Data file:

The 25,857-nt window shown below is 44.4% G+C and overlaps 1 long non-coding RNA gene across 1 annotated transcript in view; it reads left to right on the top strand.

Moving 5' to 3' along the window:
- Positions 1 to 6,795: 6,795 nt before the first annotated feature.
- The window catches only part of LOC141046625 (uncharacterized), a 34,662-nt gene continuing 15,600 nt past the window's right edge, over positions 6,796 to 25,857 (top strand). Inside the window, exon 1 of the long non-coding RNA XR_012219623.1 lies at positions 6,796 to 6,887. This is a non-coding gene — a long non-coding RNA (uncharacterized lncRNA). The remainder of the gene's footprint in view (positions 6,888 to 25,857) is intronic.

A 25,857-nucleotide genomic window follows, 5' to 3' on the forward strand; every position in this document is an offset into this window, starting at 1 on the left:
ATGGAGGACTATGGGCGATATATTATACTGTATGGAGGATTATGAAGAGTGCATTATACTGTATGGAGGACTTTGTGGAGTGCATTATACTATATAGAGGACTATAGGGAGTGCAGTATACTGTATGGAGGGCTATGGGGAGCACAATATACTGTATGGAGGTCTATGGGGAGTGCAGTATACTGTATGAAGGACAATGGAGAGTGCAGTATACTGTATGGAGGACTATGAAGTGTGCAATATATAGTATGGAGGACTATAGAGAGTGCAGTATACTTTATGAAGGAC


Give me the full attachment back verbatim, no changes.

The 25,857-nt window shown below is 44.4% G+C and overlaps 1 long non-coding RNA gene across 1 annotated transcript in view; it reads left to right on the top strand.

Moving 5' to 3' along the window:
- Positions 1 to 6,795: 6,795 nt before the first annotated feature.
- The window catches only part of LOC141046625 (uncharacterized), a 34,662-nt gene continuing 15,600 nt past the window's right edge, over positions 6,796 to 25,857 (top strand). Inside the window, exon 1 of the long non-coding RNA XR_012219623.1 lies at positions 6,796 to 6,887. This is a non-coding gene — a long non-coding RNA (uncharacterized lncRNA). The remainder of the gene's footprint in view (positions 6,888 to 25,857) is intronic.

A 25,857-nucleotide genomic window follows, 5' to 3' on the forward strand; every position in this document is an offset into this window, starting at 1 on the left:
ATGGAGGACTATGGGCGATATATTATACTGTATGGAGGATTATGAAGAGTGCATTATACTGTATGGAGGACTTTGTGGAGTGCATTATACTATATAGAGGACTATAGGGAGTGCAGTATACTGTATGGAGGGCTATGGGGAGCACAATATACTGTATGGAGGTCTATGGGGAGTGCAGTATACTGTATGAAGGACAATGGAGAGTGCAGTATACTGTATGGAGGACTATGAAGTGTGCAATATATAGTATGGAGGACTATAGAGAGTGCAGTATACTTTATGAAGGAC